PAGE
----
Parkinsonism, Dementia, and Agitation: Clarifying the Diagnosis
Mr. A is a 72-year-old married man with two daughters. He is a native of Puerto Rico who came to the United States at age 20. Mr. A owned a grocery store and worked until 5 years ago, when he developed distressing symptoms of tremor and bradykinesia. He was diagnosed with Parkinson’s disease, but did not receive any treatment until 2 years ago, when his gait became too unsteady for him to walk independently. Levodopa-carbidopa 25/100 mg 1/2 tab 3 times a day was prescribed by his neurologist. Mr. A improved enough to move around in his house, but his wife provided assistance with dressing and grooming. He was able to socialize with his family and friends and continued to provide advice about his grocery store, which one of his daughters was managing.
One year later, Mr. A started to have difficulty remembering names and was very repetitive when discussing finances. Over time, he displayed difficulty with word finding, his attention span was very poor, and he could no longer keep track of time. He would ask for breakfast several times each day and forget that he had eaten meals. His motor function remained stable, and the neurologist continued the levodopa-carbidopa at the same dose. Over the next several months, Mr. A started accusing his wife of cheating on him with other men. He became angry, resistive to care, and agitated in response to these paranoid delusions. Mrs. A was very devoted, but became frightened when her husband started cursing at her and raising his fists in anger. She denied ever having an affair and explained that she only goes out to the store, but this made Mr. A even angrier and physically agitated. Mr. A started refusing to change clothing or bathe because he did not want his wife to help him. Mrs. A asked her daughters for help. They visited with food from the grocery store. Mr. A became aggressive and started throwing dishes at them. The family felt overwhelmed and unable to deal with Mr. A. They brought him to the emergency room for evaluation.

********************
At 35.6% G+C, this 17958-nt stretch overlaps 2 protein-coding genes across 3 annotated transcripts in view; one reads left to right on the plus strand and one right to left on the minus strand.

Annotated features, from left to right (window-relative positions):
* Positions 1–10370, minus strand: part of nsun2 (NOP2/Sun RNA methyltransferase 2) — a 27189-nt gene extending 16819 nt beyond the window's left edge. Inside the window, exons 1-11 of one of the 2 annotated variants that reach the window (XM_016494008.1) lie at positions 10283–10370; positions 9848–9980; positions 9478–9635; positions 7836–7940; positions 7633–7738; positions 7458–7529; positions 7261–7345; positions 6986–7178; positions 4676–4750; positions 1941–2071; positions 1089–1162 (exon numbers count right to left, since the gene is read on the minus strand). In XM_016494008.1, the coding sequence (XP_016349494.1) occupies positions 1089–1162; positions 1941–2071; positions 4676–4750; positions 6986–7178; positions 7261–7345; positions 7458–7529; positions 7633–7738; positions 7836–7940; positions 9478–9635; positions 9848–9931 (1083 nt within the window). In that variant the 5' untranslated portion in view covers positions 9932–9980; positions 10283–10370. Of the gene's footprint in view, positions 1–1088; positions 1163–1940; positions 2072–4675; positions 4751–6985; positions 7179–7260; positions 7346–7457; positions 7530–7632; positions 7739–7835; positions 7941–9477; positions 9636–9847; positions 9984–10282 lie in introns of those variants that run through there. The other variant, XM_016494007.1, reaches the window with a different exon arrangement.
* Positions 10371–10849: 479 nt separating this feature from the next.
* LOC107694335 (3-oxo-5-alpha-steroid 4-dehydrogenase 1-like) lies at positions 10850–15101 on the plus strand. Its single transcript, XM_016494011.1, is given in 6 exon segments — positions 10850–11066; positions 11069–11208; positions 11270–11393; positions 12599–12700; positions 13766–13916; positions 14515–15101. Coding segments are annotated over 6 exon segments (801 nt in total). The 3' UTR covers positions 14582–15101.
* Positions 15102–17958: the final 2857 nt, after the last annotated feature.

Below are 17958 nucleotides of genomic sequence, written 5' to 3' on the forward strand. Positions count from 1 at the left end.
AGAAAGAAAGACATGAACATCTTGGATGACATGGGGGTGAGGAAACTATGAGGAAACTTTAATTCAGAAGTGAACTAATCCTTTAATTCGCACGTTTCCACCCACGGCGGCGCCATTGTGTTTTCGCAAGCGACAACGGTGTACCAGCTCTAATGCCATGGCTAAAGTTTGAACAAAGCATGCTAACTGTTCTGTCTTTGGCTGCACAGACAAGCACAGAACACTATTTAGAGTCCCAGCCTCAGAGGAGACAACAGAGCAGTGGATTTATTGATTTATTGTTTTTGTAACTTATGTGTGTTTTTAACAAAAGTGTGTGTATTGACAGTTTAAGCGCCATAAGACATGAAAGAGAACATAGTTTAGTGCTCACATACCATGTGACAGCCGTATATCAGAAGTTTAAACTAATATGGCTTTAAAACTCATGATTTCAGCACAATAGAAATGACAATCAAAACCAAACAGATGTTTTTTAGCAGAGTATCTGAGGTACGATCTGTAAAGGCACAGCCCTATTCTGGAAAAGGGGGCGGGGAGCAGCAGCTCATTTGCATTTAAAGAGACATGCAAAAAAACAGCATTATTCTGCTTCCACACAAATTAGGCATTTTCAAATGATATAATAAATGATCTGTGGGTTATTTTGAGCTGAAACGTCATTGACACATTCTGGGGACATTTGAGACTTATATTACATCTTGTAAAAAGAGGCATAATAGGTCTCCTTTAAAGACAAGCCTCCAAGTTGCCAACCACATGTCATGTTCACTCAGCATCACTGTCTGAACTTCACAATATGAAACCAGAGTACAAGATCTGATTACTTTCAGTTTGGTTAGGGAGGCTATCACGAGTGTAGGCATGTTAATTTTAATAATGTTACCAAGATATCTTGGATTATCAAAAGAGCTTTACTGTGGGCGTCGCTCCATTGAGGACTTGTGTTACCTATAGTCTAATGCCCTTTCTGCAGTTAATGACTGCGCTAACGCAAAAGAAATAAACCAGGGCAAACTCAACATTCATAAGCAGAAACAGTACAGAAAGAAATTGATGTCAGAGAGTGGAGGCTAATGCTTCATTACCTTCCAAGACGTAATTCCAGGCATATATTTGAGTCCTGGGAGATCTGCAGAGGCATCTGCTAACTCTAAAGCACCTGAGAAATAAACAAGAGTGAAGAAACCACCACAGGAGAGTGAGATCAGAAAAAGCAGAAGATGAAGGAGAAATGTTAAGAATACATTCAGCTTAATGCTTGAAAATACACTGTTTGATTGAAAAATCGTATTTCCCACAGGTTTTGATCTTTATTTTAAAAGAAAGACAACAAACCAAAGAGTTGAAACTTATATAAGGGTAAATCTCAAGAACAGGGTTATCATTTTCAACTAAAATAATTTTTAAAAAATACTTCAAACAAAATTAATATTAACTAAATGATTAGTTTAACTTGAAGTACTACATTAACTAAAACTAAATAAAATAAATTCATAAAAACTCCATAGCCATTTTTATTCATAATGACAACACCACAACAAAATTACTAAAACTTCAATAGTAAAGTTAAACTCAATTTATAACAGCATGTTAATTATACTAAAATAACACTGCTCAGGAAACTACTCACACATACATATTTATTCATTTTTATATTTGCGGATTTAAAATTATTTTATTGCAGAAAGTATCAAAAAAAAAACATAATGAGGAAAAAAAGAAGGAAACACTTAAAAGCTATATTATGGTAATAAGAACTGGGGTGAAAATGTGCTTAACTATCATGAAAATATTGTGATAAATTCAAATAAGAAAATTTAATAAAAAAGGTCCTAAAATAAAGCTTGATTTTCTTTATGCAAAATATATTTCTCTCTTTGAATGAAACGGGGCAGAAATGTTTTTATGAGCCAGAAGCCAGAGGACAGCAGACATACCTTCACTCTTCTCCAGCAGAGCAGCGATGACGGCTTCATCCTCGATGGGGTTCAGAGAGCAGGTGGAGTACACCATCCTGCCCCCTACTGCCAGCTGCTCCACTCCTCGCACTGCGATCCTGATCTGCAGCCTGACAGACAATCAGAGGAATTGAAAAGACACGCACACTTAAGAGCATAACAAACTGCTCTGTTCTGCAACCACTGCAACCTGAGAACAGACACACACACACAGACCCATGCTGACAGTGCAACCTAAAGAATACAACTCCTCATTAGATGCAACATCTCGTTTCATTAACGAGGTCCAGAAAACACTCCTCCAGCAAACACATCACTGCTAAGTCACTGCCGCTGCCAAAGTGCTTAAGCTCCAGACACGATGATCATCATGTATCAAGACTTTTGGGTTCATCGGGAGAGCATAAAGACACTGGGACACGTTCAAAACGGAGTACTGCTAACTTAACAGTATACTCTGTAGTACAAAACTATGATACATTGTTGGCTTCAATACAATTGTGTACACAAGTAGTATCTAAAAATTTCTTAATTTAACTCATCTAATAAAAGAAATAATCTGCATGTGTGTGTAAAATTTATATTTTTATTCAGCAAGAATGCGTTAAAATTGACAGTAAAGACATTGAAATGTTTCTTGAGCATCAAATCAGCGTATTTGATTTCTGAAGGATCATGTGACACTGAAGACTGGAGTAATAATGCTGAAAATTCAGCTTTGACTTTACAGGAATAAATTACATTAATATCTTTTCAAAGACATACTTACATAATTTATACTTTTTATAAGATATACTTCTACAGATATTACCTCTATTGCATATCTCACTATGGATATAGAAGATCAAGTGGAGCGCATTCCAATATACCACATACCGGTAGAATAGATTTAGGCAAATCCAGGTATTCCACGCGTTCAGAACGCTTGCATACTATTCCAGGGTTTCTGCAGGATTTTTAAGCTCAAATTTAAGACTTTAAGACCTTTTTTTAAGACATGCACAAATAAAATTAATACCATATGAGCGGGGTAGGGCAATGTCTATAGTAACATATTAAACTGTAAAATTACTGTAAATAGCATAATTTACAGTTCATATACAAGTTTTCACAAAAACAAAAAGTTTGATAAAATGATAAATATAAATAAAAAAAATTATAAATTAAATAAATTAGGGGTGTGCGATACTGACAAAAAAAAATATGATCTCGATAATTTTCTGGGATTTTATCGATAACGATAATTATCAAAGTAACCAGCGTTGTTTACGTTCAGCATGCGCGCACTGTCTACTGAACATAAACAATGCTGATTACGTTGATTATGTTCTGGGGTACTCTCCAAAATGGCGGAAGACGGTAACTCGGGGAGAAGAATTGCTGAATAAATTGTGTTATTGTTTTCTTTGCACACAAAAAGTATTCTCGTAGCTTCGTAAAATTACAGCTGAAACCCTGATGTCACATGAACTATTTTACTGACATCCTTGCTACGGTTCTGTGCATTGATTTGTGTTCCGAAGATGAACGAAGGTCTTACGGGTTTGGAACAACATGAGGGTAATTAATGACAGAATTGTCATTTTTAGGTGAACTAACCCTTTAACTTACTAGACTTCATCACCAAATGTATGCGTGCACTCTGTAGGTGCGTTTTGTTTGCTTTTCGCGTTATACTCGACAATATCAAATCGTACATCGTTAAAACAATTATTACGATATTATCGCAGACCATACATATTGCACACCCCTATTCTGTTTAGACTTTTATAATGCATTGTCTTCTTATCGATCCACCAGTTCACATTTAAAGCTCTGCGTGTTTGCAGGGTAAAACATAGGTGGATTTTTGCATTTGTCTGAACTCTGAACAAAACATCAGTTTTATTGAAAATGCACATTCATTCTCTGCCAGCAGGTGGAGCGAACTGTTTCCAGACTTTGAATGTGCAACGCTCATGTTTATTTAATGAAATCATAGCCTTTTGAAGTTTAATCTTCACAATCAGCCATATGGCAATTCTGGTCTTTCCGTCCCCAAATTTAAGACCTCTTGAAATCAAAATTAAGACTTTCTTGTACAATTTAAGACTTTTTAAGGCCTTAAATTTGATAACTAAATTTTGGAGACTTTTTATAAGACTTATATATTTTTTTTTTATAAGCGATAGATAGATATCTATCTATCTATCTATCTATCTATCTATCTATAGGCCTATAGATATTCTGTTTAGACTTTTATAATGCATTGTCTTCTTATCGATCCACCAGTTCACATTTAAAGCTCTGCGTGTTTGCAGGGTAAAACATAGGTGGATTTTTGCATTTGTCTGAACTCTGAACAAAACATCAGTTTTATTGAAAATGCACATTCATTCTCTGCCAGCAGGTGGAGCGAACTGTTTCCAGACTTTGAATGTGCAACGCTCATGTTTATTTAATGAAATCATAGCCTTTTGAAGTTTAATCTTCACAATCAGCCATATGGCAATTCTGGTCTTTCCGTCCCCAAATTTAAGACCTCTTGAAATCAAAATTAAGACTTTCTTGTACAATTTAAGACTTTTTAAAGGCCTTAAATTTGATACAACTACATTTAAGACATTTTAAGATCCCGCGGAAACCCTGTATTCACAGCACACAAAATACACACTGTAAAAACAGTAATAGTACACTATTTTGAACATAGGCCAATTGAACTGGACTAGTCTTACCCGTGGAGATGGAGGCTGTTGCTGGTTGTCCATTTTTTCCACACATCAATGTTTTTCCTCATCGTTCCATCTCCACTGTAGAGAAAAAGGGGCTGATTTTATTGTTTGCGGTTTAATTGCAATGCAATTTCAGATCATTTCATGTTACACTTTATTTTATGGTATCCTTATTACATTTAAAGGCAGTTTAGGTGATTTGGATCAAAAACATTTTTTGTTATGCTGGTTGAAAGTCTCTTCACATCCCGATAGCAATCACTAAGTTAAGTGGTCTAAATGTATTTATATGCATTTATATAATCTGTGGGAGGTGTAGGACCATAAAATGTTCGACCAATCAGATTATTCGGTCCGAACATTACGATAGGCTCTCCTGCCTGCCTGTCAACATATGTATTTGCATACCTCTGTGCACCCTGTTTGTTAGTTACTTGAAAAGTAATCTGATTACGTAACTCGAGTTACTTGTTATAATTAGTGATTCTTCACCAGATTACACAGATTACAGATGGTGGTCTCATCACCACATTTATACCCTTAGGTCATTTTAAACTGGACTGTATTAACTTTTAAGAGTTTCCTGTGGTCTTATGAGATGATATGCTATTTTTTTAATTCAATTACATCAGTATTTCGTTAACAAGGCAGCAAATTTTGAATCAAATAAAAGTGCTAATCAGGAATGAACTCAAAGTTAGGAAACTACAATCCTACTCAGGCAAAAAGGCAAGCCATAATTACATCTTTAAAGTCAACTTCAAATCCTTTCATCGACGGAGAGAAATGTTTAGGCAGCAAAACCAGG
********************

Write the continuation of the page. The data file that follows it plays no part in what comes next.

On exam, he appeared thin, was confused, poorly groomed, and disheveled, and had poor eye contact. It was difficult to engage him in a conversation because of his agitation and paranoia. His speech was slow with difficulty finding words. Mr. A’s mood was angry and his affect was flat. He denied perceptual disturbances and exhibited paranoid ideation. He was alert, awake, and oriented only to self. His cognition was impaired; he was not able to do simple tasks that require attention and concentration, such as serial 7’s and spelling, and he could not copy a figure of interlocking pentagons. His judgment and insight were grossly impaired. Mr. A was admitted to the hospital for further evaluation of his cognitive loss and psychotic symptoms, and assessment of his Parkinson’s disease.